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Main Entrance to the Great Mosque of Al-Azhar. "Principal Entrance to the Great Mosque El-Azhár" On stone by T.Boys from a Drawing by O.B.Carter Archt. Printed by C. Hullmandel.
Middle East: London Tilt and Bogue 1840. Tinted lithographof the main entrance to the Great mosque of Al-Azhar, Cairo from Robert Hay's "Illustrations of Cairo..." The view shows the ornately carved entrance to the mosque. The plates of the streets within Cairo are often the only records of the city at that time, as many of the buildings were demolished in the succeeding years. Robert Hay much less famous than his fellow countryman and contemporary David Roberts nevertheless made the greater contribution to Egyptian Archaeology with his two expeditions of 1824-8 & 1829-34. Generally clean & bright; slightly toned to edges of page; lithographers pinholes to corners of image, as usual. Robert Hay, 1799-1863 Egyptologist, first visited Egypt in 1818 whilst serving in the Royal Navy. Inspired by the work of Giovanni Battista Belzoni, and others he would return in 1824 and spend most of the next 10 years in the country, heading 2 expeditions with the intention of recording detailed accounts of as many Pharonic sites as possible; Robert Hay was typical of the new generation of Egyptologists, interested in recording rather than hoarding unlike the previous generation's dealer-collectors . As heir to the Earl of Tweeddale he was wealthy enough to employ a number of artists to join him in his expeditions, intended to be the greatest since that of Napolean. He collected together, artists, architects, topographical draughtsmen and antiquarians. These young men : Joseph Banoni, Francis Arundale, James Halburton {known as Burton], Charles Laver, Edward Lane, John Wilkinson GB Greenhough ,John Wilkinson, George Hoskins and Frederick Catherwood all of whom would become famous in later years, laid down the basis of Egyptian archaeology (Incidents of Travel in Egypt, Arabia Petræa, and the Holy Land John Lloyd Stephens, Courier Corporation, 1996 ) The intention was to record all the ruins, murals & inscriptions and make detailed ground plans of the sites. They were greatly assisted by the use of the camera lucida, a means of reflecting an image on to paper which Frederick Catherwood in particular among Hay's party used to great effect. Considering the scope of the expeditions it is surprising that Hay's only published work is the Illustrations of Cairo... Drawn on Stone by J. C. Bourne, under the superintendence of Owen B. Carter, architect. London Tilt and Bogne, 1840. [the text would appear the following year] Unfortunately Hay was a procrastinator, having dithered about selling his plaster casts to the British Museum until they began to lose interest and the more he procrastinated, the less the museum was interested. In the end, after years of expensive storage, the large heads and two of the other casts went to the British Museum with the single stipulation that a present of £100 be given to Bonomi for all the work he had done. Hay received nothing "The book project followed a similar course. Lane, a disciplined artist and writer, was clearly the man for the job. But Hay wanted to dedicate the book to Lane, so he asked Charles Carter to do the drawings and James Burton, who was even less decisive than Hay, to do the writing. Thanks largely to Lane's prodding, the book was finally published in November 1840, beautifully printed, lavishly bound--and expensive. The public passed it by, and Hay lost almost £2000-the equivalent of £95,000 ($150,000) today.... Thoroughly annoyed over the huge sums he had lost and uncertain why his efforts had failed so miserably, Hay sank into the life of a country gentleman, his interest in Egypt displaced by the time-consuming management of a large estate. From time to time he would write to the faithful Bonomi how much he missed their days in Egypt and lamenting his own lack of discipline..... ..Hay's legacy was not what he might have wished. The great head from Abu Simbel, which was far too large to exhibit successfully, was cut up--"not judiciously"--and stored in pieces in the British Museum, along with most of the casts that the Museum had acquired in 1840. The antiquities Hay had collected while in Egypt fared somewhat better. After his death, the British Museum purchased 529 items from his estate for £1000. The remaining objects in Hay's collection were placed on public display and then sold to a Boston banker and collector whose son later bequeathed them to the Boston Museum of Fine Arts, where they formed the basis of that museum's Egyptological collection. The drawings remained for some time in the Hay estate, but eventually went to the British Library (then part of the British Museum), where they are now housed in 49 portfolios." [ The Lost Portfolios of Robert Hay by Jane Waldron Grutz from Saudi Aramco World March/April 2003 ] Owen Browne Carter (1806-1859) was an English architect,In about 1829-30 he went to Egypt in the company of Robert Hay. He spent some time in Cairo, where he made a large number of architectural and topographical drawings, about fifty of which are in collection of the British Museum. Abbey Travel I 270; Blackmer 794; Gay 2497; Ibrahim-Hilmy I, p 292 Middle East Egypt Cairo Mosque of Al-Azhar El Azlar.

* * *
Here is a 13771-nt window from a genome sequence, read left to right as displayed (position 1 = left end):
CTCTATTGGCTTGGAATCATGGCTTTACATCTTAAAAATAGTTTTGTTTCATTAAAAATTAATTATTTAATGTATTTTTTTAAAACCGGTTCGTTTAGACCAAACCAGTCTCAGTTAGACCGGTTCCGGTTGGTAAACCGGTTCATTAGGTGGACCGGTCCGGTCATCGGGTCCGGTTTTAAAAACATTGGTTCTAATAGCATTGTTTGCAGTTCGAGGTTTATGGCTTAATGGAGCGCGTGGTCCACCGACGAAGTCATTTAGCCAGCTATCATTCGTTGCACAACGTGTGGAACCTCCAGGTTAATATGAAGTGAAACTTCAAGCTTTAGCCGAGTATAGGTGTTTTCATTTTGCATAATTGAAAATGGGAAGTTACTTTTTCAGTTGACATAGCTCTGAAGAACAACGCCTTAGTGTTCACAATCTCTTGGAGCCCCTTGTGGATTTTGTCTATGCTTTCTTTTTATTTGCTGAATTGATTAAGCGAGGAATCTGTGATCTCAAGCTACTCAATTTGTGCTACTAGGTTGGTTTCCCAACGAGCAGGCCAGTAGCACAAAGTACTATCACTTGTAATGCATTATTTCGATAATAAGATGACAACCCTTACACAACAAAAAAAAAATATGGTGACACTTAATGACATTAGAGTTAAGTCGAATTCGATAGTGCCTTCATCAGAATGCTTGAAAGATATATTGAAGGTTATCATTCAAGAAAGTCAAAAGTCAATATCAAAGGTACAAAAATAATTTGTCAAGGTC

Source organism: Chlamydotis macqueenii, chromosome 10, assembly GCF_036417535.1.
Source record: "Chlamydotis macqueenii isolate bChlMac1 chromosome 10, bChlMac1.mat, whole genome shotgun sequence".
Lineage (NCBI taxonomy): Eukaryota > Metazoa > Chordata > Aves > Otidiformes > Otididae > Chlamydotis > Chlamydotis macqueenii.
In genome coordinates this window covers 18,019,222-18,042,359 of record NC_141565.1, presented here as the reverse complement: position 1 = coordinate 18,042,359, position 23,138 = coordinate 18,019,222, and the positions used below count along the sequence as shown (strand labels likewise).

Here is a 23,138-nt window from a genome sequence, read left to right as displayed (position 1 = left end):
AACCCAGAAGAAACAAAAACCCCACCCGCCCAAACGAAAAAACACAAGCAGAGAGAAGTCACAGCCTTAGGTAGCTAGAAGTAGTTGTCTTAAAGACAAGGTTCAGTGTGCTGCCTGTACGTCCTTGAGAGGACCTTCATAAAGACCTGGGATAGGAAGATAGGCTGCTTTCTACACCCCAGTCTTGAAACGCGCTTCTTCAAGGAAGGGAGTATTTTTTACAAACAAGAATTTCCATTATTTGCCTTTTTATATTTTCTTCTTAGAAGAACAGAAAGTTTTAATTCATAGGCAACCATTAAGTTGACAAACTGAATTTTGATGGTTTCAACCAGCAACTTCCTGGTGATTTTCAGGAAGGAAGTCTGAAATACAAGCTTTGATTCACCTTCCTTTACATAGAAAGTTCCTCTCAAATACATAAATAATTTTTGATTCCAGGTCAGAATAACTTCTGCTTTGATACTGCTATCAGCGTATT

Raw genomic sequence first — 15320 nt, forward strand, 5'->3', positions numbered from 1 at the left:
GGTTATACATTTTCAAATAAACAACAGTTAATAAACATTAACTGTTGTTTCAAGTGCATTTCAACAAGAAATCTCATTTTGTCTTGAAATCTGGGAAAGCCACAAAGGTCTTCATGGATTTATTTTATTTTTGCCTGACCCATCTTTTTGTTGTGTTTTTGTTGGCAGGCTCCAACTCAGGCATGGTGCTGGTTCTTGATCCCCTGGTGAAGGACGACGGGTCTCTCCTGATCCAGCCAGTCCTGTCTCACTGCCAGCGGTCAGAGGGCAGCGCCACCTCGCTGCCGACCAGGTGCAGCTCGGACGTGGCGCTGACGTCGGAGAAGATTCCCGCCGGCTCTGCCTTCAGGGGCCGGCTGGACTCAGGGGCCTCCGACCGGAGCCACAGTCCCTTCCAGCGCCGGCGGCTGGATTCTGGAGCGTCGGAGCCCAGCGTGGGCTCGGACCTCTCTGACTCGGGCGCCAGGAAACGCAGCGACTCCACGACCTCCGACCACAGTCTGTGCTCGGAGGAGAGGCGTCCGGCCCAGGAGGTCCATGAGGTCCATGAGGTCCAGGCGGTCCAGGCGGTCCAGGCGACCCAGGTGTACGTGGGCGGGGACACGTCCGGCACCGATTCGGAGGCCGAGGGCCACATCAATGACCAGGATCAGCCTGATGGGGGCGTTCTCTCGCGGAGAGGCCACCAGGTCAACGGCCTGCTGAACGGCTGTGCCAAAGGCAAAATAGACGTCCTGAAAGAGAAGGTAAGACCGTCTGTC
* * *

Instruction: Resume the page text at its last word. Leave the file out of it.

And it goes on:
[Bookseller: Mary Louise Bryan/Paralos Gallery]
Last Found On: 2017-06-09           Check availability:      Biblio    


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